Lieutenant Guy Watson


Guy Watson was born on 19 December 1891 at Corcreeny, Waringstown, County Down, the eighth of nine children of farmer James Watson and his wife Anna (nee Black). By 1911 he was living at Corcreeny with his parents, uncle and four siblings.

Watson enlisted in the North Irish Horse at Lurgan on 16 August 1910 (No.524). Promoted to lance corporal on 30 May 1914, he embarked for France with C Squadron on 20 August 1914, seeing action on the retreat from Mons and advance to the Aisne. Further promotions followed – to acting corporal on 6 September 1914 and corporal a month later, lance sergeant on 23 July 1915 and sergeant on 30 September.

On 26 January 1917 Watson applied for a commission in the infantry, with a preference for the Royal Irish Rifles. He returned to the UK and after a period on leave, reported for duty at No.3 Officer Cadet Battalion at Bristol on 7 June 1917. He was commissioned as a 2nd lieutenant on 26 September 1917 and posted to the 12th (Reserve) Battalion, Royal Inniskilling Fusiliers.

On 10 December 1917 Watson embarked for France, where he was posted to the 2nd Battalion, Royal Inniskilling Fusiliers – assigned to D Company. The battalion diary of 23 February 1918 lists him as one of the players in an officers vs sergeants football match – a "very interesting and amusing" game won 4-2 by the sergeants.

The 2nd Battalion was in the 'Forward Zone' on the St Quentin front when the German spring offensive began on 21 March 1918. They suffered severe losses, and by the end of the month their casualties were three officers wounded and 21 missing, and seven other ranks killed, 15 wounded and 646 missing.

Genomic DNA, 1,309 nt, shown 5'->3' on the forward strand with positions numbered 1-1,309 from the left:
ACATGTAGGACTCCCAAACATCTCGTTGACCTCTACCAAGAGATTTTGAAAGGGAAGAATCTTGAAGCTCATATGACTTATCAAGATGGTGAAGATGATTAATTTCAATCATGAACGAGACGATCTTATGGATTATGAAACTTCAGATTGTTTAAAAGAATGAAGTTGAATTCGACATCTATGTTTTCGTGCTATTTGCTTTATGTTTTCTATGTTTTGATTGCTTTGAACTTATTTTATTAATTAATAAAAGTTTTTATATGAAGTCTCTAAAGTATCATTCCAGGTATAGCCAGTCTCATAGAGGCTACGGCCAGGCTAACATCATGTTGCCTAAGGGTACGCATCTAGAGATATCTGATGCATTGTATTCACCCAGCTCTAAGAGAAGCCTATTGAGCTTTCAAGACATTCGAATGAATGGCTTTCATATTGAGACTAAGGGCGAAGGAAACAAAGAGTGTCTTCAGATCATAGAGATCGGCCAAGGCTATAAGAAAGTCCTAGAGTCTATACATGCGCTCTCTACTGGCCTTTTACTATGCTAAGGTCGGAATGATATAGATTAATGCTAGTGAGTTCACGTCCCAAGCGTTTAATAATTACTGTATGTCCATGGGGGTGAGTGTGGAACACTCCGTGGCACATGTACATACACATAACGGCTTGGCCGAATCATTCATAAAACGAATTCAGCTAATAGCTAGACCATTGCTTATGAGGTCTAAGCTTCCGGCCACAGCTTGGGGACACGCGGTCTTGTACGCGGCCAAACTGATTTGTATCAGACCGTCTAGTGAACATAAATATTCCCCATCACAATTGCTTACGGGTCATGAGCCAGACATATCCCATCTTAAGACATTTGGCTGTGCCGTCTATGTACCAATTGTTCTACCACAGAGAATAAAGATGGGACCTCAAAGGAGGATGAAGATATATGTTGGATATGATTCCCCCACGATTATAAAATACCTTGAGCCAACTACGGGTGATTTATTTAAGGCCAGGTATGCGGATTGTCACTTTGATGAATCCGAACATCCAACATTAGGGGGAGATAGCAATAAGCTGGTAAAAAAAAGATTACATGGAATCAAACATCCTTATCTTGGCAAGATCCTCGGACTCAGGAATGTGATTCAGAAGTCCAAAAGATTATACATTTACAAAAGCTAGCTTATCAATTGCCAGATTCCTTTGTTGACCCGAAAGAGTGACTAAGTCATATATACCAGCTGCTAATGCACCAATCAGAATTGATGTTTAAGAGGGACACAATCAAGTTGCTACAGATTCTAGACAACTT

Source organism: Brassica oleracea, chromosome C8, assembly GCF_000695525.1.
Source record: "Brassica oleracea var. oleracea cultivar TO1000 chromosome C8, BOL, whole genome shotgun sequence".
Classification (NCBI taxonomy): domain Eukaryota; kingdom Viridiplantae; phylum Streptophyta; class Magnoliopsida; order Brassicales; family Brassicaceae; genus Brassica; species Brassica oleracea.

Watson was one of the missing officers, captured on 21 March. After the war he described the day:

On the 21st March 1918 I was in Command of a Platoon in the Front line. Shortly after 4 am the Enemy commenced Bombarding our lines very heavily this continued till about 9.30 am. Then the enemy attacked my position under a very heavy fog. He was about 2 Coy's strong. At this time I had suffered very heavy by the Bombardment & had only about nine NCOs & men capable of fighting. The enemy forced his way into my position on all sides until I had no further hope of resisting & I had orders to hold on at all cost.

Watson was held as a prisoner of war until after the Armistice. He returned to the UK on 27 November 1918. His health had suffered while in Germany, and a medical board recommended two months leave. However a board held on 11 February 1919 found he "Has made good progress. He has gained in weight. His general health is good & he has nothing to complain of. Heart & lungs normal. He is now fit for general service."

Watson was promoted to lieutenant on 26 March 1919. He relinquished his commission on completion of his service on 16 September 1919.